Crosstabulations (Tables, Multi-way Tables)

A crosstabulation table is a combination of two (or more) frequency tables arranged such that each cell in the resulting table represents a unique combination of specific values of crosstabulated variables. Thus, crosstabulation allows us to examine frequencies of observations that belong to specific combinations of categories on more than one variable. For example, the following simple ("two-way") table shows how many adults vs. children selected "cookie A" vs. "cookie B" in a taste preference test:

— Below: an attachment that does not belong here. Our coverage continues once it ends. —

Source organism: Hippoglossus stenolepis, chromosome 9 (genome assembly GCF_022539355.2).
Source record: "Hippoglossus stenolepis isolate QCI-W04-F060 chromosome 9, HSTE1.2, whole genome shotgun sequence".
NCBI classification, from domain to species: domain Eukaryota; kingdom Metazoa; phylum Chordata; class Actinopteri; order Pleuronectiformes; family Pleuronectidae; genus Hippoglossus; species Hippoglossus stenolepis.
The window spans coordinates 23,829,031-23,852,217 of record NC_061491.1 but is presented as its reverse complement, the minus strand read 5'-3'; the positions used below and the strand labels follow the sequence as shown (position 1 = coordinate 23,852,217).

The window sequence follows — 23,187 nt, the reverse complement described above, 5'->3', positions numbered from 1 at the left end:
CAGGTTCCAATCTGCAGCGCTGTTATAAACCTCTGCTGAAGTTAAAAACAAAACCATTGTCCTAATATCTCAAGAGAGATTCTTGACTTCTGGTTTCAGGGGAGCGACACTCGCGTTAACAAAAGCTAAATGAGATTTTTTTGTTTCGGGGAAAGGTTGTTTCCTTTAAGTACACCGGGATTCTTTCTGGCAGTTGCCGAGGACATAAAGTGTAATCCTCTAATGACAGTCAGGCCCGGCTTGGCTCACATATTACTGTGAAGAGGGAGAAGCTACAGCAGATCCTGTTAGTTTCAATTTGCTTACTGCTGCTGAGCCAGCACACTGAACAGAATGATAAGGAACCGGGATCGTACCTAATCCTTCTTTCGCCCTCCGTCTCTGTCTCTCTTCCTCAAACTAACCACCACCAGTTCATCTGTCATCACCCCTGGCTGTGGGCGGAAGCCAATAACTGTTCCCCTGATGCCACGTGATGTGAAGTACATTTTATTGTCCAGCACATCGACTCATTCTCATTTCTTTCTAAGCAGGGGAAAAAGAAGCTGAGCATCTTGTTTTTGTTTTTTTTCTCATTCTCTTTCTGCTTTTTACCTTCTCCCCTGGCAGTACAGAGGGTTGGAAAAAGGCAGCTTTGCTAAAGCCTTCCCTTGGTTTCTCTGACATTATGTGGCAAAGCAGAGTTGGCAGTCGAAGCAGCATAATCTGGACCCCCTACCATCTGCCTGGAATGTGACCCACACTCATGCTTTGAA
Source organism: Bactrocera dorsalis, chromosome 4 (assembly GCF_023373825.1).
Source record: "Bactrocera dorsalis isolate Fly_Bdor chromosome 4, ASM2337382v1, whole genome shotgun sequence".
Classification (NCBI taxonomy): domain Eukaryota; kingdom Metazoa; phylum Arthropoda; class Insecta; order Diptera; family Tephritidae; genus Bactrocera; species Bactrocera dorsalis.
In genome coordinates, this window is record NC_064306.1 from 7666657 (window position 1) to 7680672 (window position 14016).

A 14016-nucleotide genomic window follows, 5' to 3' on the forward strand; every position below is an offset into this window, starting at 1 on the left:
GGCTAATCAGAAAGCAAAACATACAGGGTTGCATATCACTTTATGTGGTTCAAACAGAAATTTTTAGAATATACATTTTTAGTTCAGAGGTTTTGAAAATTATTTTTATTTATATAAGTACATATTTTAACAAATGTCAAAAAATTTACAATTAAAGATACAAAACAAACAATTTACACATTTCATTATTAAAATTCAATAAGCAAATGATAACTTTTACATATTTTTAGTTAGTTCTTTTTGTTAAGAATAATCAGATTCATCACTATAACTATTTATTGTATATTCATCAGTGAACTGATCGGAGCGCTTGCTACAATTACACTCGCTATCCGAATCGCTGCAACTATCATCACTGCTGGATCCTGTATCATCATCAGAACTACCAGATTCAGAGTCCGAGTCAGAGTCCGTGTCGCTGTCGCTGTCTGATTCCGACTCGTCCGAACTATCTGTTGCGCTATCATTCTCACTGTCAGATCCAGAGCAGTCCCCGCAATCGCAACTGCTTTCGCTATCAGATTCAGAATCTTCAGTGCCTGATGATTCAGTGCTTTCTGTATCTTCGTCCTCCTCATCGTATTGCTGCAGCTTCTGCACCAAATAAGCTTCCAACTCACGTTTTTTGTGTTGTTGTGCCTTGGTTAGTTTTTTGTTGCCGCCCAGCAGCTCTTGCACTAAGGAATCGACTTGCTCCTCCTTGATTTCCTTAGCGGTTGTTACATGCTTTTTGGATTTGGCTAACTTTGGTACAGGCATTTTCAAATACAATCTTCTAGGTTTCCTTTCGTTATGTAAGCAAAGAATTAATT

COOKIE: A

COOKIE: B

 

AGE: ADULT

50

0

50

AGE: CHILD

0

50

50

 

50

50

100

By examining these frequencies, we can identify relations between crosstabulated variables (e.g., children clearly prefer "cookie B"). Only categorical (nominal) variables or variables with a relatively small number of different meaningful values should be crosstabulated. Note that in the cases where we do want to include a continuous variable in a crosstabulation (e.g., income), we can first recode it into a particular number of distinct ranges (e.g., low, medium, high).

For more information, see the Crosstabulations Introductory Overview.